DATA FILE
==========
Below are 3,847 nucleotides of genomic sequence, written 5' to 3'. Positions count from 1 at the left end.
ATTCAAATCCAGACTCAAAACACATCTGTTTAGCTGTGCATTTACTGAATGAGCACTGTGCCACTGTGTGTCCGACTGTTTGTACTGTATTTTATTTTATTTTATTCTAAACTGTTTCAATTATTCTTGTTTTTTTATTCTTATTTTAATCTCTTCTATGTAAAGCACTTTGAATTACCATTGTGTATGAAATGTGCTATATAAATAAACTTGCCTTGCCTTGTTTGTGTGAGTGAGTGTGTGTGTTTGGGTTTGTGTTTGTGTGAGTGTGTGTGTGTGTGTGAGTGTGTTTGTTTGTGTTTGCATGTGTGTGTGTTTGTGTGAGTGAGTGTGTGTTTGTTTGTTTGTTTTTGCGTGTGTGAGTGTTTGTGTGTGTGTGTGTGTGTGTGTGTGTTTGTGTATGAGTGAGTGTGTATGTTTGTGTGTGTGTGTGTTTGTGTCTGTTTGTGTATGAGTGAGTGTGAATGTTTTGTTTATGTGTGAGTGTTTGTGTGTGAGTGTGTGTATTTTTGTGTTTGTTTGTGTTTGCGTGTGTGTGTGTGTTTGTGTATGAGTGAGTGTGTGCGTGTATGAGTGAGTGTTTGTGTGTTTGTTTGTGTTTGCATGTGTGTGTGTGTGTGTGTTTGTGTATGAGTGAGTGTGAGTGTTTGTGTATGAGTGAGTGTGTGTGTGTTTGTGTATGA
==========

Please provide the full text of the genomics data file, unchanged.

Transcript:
Below are 3,847 nucleotides of genomic sequence, written 5' to 3'. Positions count from 1 at the left end.
ATTCAAATCCAGACTCAAAACACATCTGTTTAGCTGTGCATTTACTGAATGAGCACTGTGCCACTGTGTGTCCGACTGTTTGTACTGTATTTTATTTTATTTTATTCTAAACTGTTTCAATTATTCTTGTTTTTTTATTCTTATTTTAATCTCTTCTATGTAAAGCACTTTGAATTACCATTGTGTATGAAATGTGCTATATAAATAAACTTGCCTTGCCTTGTTTGTGTGAGTGAGTGTGTGTGTTTGGGTTTGTGTTTGTGTGAGTGTGTGTGTGTGTGTGAGTGTGTTTGTTTGTGTTTGCATGTGTGTGTGTTTGTGTGAGTGAGTGTGTGTTTGTTTGTTTGTTTTTGCGTGTGTGAGTGTTTGTGTGTGTGTGTGTGTGTGTGTGTGTTTGTGTATGAGTGAGTGTGTATGTTTGTGTGTGTGTGTGTTTGTGTCTGTTTGTGTATGAGTGAGTGTGAATGTTTTGTTTATGTGTGAGTGTTTGTGTGTGAGTGTGTGTATTTTTGTGTTTGTTTGTGTTTGCGTGTGTGTGTGTGTTTGTGTATGAGTGAGTGTGTGCGTGTATGAGTGAGTGTTTGTGTGTTTGTTTGTGTTTGCATGTGTGTGTGTGTGTGTGTTTGTGTATGAGTGAGTGTGAGTGTTTGTGTATGAGTGAGTGTGTGTGTGTTTGTGTATGA